On June 11, the U.S. Department of Commerce`s Bureau of Industry and Security (BIS) issued a replacement agreement with ZTE Corporation and ZTE Kangxun Telecommunications Ltd (“ZTE”) and an accompanying replacement order. The deal replaces a March 2017 agreement between the BRI and ZTE, which made allegations that ZTE violated U.S. export controls and economic sanctions imposed on North Korea and Iran. The new agreement will rescind a seven-year refusal order imposed by the BIS on ZTE on April 15, 2018 for violating the March 2017 agreement with the BIS by making false statements to the Agency. The new transaction prohibits BIS from rescinding the refusal order until ZTE pays a $1 billion fine and withdraws $400 million in the event of a future violation. ZTE also agreed to fire its directors and senior management, establish an independent compliance team providing real-time reports directly to BIS, conduct a series of audits, and publish U.S. export classification and content calculation for its AEOI items, to help its trading partners comply with U.S. export controls.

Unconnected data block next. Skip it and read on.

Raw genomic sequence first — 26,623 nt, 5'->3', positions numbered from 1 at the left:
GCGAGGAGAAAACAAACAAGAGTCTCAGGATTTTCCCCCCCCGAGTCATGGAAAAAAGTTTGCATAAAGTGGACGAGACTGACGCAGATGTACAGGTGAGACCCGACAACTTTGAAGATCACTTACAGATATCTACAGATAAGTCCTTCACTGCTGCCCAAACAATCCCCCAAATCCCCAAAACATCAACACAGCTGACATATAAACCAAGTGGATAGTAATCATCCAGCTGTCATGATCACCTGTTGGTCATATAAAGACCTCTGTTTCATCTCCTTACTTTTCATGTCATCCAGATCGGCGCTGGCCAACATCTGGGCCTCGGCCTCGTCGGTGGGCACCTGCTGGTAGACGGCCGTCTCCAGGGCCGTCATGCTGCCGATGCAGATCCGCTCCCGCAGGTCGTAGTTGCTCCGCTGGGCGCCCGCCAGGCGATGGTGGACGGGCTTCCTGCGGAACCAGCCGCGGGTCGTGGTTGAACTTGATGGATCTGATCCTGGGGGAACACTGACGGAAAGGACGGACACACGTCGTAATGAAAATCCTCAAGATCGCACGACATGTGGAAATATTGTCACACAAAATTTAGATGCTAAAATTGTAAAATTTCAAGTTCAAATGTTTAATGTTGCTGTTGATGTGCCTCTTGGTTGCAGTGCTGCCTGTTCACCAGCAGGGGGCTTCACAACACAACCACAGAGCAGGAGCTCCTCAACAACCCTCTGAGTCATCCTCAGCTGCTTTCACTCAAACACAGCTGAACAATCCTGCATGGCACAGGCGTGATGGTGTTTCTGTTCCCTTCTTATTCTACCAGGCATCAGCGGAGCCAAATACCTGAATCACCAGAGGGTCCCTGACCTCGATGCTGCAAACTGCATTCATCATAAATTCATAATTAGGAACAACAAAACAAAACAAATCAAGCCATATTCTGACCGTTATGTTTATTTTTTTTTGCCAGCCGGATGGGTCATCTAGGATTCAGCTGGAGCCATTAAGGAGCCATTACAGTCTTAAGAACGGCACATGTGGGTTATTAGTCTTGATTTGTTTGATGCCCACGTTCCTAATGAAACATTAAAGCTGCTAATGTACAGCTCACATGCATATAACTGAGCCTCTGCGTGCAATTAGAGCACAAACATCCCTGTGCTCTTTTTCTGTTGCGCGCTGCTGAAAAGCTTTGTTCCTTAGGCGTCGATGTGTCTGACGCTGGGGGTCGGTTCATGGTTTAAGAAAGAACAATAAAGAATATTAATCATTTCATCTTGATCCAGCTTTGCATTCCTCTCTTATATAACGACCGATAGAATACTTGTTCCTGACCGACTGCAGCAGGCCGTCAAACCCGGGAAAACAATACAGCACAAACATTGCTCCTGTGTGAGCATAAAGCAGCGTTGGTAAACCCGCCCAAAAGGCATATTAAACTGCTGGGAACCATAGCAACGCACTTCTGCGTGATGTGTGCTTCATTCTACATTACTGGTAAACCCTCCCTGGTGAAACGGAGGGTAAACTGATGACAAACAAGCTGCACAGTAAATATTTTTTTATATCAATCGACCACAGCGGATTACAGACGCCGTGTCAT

In return, the BIS imposed a new ten-year refusal order in the replacement agreement, but agreed to suspend it as long as ZTE complies with the terms of the new agreement. As we recently reported, Minister Ross activated the previously suspended refusal order on April 15, 2018, based on the finding that ZTE made false statements to the BIS during transaction negotiations in 2016 and during its trial period in 2017. At the time of the transaction, ZTE paid fines of $892 million and committed to firing four senior executives and disciplining 35 others for their conduct in connection with previous sanction violations. Instead, ZTE rewarded employees and executives involved in this illegal behavior with bonuses. After finding this breach of the agreed terms, the BIS activated the refusal order, initially suspended as part of the 2017 comparison, which in turn placed ZTE on the BIS`s list of rejected persons, which largely prohibits anyone from interacting with ZTE in export-related functions and transactions. A Commerce Department press release explains that the termination order was issued after ZTE fulfilled its obligations to pay a $1 billion fine and file $400 million under the replacement compensation agreement. These amounts are in addition to the $361 million penalties already paid by ZTE to the BIS under the initial March 2017 transaction agreement, and these payments together constitute the largest civil penalty for violating U.S. export controls. The replacement agreement also requires ZTE to retain an external compliance coordinator, under the authority of the BIS for a period of ten years, to monitor and report on ZTE`s compliance. If there is evidence of further non-compliance by ZTE during this ten-year period, ZTE will suspend the trust funds and may activate another refusal order suspended for a period of ten years. . .